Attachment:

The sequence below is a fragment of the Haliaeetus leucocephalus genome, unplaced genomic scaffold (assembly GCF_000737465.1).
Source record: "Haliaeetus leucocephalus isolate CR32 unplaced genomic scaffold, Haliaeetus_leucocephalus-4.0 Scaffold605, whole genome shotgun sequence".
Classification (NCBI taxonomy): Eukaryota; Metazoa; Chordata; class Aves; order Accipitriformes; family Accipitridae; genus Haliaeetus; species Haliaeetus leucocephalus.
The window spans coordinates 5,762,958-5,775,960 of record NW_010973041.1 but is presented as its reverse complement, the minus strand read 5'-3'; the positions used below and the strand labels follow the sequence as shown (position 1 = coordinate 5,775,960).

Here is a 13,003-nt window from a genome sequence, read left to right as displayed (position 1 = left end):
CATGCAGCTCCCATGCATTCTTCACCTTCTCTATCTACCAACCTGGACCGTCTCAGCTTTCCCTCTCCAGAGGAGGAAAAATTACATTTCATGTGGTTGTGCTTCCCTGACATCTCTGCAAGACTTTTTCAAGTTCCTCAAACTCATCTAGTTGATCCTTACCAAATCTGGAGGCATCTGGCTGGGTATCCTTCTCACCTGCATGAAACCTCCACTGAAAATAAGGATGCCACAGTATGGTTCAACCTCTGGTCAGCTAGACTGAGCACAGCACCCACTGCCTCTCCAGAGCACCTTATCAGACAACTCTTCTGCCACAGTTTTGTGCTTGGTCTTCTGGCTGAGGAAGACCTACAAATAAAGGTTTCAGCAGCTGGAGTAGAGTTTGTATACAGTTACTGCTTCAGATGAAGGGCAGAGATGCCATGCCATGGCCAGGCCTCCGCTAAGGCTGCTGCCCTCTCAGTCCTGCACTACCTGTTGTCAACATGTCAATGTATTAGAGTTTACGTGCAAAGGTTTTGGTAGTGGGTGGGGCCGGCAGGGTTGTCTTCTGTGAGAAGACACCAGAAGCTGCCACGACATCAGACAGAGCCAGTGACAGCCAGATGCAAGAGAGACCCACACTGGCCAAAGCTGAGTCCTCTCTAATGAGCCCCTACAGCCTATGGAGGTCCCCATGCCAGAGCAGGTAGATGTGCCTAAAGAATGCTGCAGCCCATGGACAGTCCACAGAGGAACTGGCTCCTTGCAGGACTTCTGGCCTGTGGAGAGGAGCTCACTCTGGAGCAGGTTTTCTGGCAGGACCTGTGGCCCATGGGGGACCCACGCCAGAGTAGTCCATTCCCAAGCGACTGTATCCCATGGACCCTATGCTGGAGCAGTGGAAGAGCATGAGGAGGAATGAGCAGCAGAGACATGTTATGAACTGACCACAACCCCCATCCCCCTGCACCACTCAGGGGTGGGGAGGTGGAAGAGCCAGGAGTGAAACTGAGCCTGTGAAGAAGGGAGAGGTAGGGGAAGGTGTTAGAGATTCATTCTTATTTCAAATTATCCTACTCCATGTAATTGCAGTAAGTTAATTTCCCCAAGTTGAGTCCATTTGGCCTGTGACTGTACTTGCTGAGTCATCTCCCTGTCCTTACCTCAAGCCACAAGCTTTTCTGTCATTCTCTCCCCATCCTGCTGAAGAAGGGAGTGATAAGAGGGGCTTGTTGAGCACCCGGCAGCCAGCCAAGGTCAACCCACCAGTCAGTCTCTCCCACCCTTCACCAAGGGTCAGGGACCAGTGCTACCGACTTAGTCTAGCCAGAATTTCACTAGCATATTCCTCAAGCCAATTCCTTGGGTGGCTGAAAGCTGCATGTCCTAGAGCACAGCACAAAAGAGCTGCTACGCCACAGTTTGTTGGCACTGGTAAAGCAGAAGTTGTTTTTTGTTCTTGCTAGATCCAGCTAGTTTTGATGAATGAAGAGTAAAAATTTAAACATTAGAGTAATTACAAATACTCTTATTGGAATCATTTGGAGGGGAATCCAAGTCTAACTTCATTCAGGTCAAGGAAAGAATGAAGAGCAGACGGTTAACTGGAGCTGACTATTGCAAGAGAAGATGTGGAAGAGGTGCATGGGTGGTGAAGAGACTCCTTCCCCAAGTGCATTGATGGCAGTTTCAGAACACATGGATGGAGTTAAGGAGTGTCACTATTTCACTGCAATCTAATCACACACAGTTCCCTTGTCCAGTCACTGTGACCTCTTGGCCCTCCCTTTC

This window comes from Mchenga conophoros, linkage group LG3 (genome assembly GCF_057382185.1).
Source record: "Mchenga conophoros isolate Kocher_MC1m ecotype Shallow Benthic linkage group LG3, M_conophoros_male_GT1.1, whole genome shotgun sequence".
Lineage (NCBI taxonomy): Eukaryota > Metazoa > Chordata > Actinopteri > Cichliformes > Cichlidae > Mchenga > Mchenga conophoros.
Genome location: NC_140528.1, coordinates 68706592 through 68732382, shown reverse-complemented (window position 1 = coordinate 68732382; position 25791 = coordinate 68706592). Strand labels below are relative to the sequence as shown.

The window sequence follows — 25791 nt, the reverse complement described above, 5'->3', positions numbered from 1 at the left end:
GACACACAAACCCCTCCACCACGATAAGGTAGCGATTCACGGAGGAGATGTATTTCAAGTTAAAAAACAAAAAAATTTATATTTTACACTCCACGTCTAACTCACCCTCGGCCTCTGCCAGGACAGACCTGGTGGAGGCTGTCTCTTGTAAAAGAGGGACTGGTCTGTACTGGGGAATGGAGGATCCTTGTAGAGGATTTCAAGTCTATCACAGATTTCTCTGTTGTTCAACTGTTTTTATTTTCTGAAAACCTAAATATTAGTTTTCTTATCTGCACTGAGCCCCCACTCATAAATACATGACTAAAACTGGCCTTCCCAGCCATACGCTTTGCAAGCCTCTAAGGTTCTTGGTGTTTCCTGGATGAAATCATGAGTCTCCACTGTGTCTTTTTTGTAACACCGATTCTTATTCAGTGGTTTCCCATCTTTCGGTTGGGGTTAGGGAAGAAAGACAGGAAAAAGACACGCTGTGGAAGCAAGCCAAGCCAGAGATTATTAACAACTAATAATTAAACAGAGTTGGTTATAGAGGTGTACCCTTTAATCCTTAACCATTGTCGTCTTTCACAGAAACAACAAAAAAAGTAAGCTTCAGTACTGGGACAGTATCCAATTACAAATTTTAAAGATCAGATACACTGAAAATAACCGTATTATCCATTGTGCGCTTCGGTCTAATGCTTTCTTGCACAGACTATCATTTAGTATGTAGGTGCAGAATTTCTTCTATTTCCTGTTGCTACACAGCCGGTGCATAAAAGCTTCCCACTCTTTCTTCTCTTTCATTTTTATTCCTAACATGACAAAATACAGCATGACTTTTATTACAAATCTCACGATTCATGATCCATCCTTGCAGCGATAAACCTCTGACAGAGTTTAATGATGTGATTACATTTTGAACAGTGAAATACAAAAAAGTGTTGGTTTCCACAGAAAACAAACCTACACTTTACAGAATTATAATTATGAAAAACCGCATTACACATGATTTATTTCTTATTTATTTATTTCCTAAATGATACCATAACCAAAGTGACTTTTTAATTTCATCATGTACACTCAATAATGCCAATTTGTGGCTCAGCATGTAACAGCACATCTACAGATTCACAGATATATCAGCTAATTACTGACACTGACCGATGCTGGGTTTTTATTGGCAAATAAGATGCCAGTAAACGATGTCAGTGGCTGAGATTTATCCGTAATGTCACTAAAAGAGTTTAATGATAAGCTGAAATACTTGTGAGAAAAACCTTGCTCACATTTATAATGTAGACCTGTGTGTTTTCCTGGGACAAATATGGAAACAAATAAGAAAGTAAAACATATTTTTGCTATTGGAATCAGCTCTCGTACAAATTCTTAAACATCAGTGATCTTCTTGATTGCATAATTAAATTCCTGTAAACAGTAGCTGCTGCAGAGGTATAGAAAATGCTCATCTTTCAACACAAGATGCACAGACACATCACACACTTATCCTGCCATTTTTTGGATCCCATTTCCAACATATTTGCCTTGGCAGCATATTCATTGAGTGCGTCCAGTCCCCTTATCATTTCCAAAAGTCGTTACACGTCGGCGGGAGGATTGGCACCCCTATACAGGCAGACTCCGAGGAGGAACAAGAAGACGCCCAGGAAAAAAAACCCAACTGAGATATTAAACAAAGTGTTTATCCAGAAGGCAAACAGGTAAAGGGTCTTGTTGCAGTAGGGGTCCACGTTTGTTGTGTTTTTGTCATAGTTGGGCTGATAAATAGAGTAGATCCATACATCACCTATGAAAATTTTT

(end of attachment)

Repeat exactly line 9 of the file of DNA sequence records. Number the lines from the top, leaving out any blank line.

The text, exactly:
Lineage (NCBI taxonomy): Eukaryota > Metazoa > Chordata > Actinopteri > Cichliformes > Cichlidae > Mchenga > Mchenga conophoros.